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The year 2013 was a busy one for animal liberation actions across the U.S., primarily at businesses that breed and/or sell fur. That September, Los Angeles animal activists Tyler Lang and Kevin Johnson
were arrested in rural Illinois, charged with felony "possession of burglary tools." Tyler served four months and was released. Kevin was sentenced to thirty months in jail and remains behind bars. In July 2014, both were charged with violating the Animal Enterprise Terrorism Act (AETA), a 2006 law that reclassified a wide range of petty criminal activity as “terrorism” if done in the name of harming the profits of animal enterprises. In June and July of 2015, Kevin and then Tyler pled guilty and currently await sentencing. SupportKevinandTyler.com
On July 24, 2015, the FBI arrested two more animal rights activists for allegedly freeing mink and other animals from fur farms, and vandalizing the property of animal-abusing businesses. Joseph Buddenburg and Nicole Kissane of Oakland were charged under AETA. The government alleges that since the summer of 2013 the two caused hundreds of thousands of dollars in damage to corporations that they viewed as being cruel to animals. They are alleged to have freed 6,000 animals, including mink and bobcat, from fur farms in Idaho, Iowa, Minnesota, Wisconsin and Pennsylvania. They’re also alleged to have traveled the west coast of the U.S. and used super glue and glass etching fluid to vandalize the property of fur retailers in San Francisco, San Diego, and Minneapolis.
In 2009, Joseph Buddenburg was one of the first four people ever arrested under AETA, largely related to to free speech activism targeting animal research at the University of California. A year later, charges against the "AETA4" were dismissed.
A call-out for support for Joseph and Nicole went out for their court appearance on July 28 at the Oakland Federal Courthouse. At the hearing, Judge Ryu released Nicole from electronic monitoring and allowed her to travel but ordered that Joseph remain on home lockdown with continued monitoring. Their next scheduled court date is September 9 in San Diego.
Court Support for Nicole and Joseph |
Two Oakland Activists Accused of Freeing Animals Are Charged as Terrorists |
DOJ Press Release and Indictment |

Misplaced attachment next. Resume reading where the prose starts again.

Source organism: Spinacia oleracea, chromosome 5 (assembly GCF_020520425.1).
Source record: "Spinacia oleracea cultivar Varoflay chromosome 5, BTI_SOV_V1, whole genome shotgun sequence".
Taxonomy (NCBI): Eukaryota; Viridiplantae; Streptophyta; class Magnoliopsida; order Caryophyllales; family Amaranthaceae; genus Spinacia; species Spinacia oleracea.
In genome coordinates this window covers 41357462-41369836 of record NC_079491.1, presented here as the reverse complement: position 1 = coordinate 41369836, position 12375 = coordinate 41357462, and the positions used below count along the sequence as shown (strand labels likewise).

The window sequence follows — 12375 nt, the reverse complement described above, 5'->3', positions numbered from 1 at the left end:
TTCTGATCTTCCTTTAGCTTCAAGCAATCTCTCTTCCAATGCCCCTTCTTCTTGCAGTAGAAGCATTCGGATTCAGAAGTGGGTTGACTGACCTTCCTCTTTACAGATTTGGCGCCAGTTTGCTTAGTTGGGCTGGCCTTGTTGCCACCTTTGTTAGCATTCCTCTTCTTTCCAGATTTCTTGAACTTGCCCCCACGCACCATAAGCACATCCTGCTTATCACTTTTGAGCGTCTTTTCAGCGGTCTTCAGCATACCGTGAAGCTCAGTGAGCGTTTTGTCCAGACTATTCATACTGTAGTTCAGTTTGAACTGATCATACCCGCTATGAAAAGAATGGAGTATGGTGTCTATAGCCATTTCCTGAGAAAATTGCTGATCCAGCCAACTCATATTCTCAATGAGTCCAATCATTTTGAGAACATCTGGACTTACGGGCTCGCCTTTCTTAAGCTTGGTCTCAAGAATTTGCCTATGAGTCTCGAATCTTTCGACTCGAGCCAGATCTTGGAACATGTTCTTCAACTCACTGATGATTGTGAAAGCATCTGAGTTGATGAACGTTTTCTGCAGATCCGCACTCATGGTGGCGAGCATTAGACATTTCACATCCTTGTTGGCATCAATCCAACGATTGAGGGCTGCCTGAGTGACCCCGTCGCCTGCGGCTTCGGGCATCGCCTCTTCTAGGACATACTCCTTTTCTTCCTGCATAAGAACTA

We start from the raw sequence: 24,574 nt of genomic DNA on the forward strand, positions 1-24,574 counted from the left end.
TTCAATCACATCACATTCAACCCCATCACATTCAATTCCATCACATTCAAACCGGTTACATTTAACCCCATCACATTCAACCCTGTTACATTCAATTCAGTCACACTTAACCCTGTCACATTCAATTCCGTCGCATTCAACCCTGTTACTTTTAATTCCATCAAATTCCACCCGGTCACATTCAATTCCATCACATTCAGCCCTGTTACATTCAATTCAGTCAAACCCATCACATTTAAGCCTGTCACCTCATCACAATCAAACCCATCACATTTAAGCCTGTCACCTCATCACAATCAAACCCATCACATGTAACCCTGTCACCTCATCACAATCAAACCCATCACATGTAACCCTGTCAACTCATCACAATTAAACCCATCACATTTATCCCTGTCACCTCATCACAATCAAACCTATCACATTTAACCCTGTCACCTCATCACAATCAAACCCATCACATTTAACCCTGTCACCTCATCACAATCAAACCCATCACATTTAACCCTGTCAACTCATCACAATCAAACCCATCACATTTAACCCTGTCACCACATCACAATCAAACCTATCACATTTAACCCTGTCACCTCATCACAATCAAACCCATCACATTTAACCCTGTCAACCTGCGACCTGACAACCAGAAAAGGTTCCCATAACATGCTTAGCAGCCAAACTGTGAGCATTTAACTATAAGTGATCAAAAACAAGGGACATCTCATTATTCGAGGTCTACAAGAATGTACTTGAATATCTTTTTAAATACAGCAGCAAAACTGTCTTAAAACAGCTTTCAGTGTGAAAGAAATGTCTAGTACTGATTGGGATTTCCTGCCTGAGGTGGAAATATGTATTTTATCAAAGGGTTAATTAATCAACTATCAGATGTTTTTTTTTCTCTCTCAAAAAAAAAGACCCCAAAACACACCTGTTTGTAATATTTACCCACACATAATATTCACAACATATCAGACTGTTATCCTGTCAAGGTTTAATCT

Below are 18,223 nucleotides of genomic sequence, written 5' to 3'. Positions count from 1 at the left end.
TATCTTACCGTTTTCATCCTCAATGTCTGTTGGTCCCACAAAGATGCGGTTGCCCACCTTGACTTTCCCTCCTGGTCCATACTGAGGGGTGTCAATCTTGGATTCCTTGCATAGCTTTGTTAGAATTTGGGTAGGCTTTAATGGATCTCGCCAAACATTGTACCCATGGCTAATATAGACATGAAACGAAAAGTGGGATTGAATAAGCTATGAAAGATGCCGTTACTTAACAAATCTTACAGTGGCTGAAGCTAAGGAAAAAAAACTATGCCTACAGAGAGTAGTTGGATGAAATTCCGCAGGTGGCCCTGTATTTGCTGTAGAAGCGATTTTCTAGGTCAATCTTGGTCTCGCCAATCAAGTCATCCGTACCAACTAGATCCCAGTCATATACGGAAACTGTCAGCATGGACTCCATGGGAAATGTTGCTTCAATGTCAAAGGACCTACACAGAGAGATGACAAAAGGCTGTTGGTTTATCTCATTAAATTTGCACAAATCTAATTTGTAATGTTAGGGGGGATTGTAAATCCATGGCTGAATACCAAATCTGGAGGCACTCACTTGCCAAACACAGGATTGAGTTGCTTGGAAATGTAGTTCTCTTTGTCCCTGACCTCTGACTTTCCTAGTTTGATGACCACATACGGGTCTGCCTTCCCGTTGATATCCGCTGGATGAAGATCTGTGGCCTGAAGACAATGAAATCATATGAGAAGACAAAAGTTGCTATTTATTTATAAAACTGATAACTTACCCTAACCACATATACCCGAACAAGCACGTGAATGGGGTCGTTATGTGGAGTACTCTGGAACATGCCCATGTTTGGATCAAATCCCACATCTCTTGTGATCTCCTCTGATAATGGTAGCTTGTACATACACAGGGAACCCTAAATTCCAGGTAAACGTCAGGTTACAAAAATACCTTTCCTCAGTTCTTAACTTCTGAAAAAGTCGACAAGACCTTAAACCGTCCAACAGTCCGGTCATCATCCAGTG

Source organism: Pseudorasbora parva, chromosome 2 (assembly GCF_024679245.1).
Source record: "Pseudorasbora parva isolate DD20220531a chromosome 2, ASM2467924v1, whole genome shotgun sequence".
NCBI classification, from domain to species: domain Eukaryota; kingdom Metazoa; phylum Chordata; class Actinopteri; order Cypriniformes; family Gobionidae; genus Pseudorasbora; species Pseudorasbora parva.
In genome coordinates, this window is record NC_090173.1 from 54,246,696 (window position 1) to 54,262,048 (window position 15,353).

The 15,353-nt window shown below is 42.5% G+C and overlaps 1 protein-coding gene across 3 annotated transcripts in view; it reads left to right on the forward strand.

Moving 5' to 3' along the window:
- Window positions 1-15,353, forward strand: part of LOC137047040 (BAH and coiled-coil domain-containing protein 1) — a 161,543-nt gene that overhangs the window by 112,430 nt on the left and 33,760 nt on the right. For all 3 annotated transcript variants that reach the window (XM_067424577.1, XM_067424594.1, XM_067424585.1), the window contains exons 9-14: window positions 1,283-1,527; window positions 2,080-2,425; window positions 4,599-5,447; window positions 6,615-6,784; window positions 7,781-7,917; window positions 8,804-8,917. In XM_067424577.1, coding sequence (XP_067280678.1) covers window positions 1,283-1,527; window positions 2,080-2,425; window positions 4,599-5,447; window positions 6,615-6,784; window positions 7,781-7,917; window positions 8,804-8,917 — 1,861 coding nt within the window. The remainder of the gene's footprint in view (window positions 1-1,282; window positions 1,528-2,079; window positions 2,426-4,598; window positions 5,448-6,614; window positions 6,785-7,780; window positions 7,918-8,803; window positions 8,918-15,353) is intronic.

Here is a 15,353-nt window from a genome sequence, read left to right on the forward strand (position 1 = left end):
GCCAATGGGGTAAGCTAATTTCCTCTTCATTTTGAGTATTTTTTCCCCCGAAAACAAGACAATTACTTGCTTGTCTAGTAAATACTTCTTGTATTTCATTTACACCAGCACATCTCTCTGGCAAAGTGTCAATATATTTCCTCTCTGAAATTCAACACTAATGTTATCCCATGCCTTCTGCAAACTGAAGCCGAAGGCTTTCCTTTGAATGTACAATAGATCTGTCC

Oakland animal advocates accused of vandalism spree against fur industry |
Unlike the So-Called Left, Government and Industry Really Get Animal Rights |
Crime and Punishment: Ben Rosenfeld & Animal Industry Lobbyist Debate Oakland AETA Arrests |
San Francisco fur shop vandalized |
New list of 92 fox farm addresses released by the Fur Farm Intelligence Unit
Previous Related Indybay Features:
Over 10,000 Animals Released in Total Since July in Massive ALF Fur Farm Campaign
Interview with Joseph Buddenberg of the AETA 4
AETA 4 Case Dismissed, But Re-Indictment Possible
Rights Attorneys Argue Animal Enterprise Terrorism Act Is an Unconstitutionally Vague Law
Federal Authorities Arrest Four Bay Area Animal Protesters
Environmental groups petitioned the California Fish and Game Commission to protect the Humboldt marten under the California Endangered Species Act. The Humboldt marten is a cat-sized carnivore related to minks and otters that lives in old-growth forests in Northern California and southern Oregon. Most of the marten’s forest habitat has been destroyed by logging, and the remaining martens in California likely number fewer than 100 individuals.
The animal rights activist group Direct Action Everywhere (DxE) held their May Day of action in downtown San Francisco on May 23. The activists traveled from cities in the U.S., Canada, and even Denmark, to once again bring their “It’s Not Food It’s Violence” campaign to the streets of San Francisco.
Approximately 100 activists took the message to a Whole Foods Store in downtown SF, to a food court inside the Westfield shopping center, and to Union Square. The group is trying to create a movement for animal liberation that is not afraid to say what they truly believe: that every animal, no matter how small or how weak or how different from us, has the right to be safe, happy and free; that the brutal violence against our animal brethren is an atrocity of the highest order; and that each of us has the power to make change for this world.
The group held a memorial service inside the food court in Westfield Mall for a chicken named Julia. They say Julia was rescued from an egg farm, but she died from ovarian cancer caused by the so-called "humane" practices Whole Foods uses to sell the public eggs. The activists claim there is nothing humane about egg farms.
Read More with Photos and Video |
Direct Action Everywhere